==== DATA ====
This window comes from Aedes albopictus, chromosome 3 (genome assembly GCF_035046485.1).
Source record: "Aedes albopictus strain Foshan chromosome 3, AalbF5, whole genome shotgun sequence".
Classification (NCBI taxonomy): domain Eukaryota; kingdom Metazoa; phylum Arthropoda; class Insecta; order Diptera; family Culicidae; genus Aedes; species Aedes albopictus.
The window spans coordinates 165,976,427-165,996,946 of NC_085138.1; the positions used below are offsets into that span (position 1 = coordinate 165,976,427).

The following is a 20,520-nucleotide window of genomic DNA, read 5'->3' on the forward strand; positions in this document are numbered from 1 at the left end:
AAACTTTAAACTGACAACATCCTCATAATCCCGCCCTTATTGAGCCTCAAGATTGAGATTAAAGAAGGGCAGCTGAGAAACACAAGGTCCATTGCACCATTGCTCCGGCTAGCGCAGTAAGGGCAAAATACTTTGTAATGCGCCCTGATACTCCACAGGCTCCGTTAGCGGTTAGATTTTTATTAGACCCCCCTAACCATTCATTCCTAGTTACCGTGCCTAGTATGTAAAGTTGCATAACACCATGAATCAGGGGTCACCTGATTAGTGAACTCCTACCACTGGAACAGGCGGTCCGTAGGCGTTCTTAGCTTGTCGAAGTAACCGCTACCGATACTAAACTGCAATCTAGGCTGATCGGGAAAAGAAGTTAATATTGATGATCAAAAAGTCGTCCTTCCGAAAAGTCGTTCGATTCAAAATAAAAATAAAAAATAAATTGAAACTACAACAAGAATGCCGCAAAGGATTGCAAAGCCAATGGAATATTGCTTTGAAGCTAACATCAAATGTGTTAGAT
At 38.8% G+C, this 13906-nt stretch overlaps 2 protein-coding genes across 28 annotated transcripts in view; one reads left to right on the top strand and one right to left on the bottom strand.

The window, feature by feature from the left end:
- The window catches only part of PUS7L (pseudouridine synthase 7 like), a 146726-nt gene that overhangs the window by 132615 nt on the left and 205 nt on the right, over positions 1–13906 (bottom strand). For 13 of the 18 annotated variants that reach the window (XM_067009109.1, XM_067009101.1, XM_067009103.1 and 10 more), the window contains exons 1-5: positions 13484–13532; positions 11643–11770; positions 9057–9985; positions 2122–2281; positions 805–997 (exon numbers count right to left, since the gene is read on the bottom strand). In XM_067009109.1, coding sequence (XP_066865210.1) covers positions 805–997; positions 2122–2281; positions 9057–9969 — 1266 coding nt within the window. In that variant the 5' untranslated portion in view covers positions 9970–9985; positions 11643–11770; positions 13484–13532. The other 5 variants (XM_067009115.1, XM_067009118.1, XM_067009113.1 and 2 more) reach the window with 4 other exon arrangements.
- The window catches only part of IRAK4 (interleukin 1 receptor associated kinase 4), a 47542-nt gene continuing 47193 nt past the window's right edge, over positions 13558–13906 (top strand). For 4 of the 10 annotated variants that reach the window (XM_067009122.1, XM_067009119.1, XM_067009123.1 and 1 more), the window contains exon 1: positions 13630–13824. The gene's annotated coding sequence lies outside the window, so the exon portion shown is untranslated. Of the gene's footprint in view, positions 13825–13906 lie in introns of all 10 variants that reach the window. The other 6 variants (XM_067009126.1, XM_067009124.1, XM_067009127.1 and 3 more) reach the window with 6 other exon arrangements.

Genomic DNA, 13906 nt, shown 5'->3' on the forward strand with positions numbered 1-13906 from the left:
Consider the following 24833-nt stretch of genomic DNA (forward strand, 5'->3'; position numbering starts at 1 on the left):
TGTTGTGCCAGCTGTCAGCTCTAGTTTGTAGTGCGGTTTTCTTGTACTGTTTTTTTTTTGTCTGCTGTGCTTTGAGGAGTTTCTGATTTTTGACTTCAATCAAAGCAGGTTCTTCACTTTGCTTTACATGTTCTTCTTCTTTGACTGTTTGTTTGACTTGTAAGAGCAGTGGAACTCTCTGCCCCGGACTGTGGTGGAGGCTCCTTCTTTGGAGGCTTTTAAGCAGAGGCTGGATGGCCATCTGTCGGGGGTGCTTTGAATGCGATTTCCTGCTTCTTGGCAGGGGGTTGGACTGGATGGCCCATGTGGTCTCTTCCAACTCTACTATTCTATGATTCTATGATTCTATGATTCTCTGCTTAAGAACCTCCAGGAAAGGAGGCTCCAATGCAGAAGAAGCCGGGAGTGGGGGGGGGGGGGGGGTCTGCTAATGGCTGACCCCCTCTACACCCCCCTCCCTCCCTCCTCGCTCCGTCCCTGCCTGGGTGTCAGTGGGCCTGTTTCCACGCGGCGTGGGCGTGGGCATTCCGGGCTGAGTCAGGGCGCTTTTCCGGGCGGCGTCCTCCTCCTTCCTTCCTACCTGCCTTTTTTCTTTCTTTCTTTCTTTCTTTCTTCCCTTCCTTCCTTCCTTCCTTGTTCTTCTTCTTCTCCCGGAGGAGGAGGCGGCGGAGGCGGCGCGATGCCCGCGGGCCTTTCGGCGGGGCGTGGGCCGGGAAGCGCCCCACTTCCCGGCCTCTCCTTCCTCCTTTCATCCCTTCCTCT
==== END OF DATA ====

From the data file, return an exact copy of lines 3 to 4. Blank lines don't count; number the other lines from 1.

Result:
Classification (NCBI taxonomy): domain Eukaryota; kingdom Metazoa; phylum Arthropoda; class Insecta; order Diptera; family Culicidae; genus Aedes; species Aedes albopictus.
The window spans coordinates 165,976,427-165,996,946 of NC_085138.1; the positions used below are offsets into that span (position 1 = coordinate 165,976,427).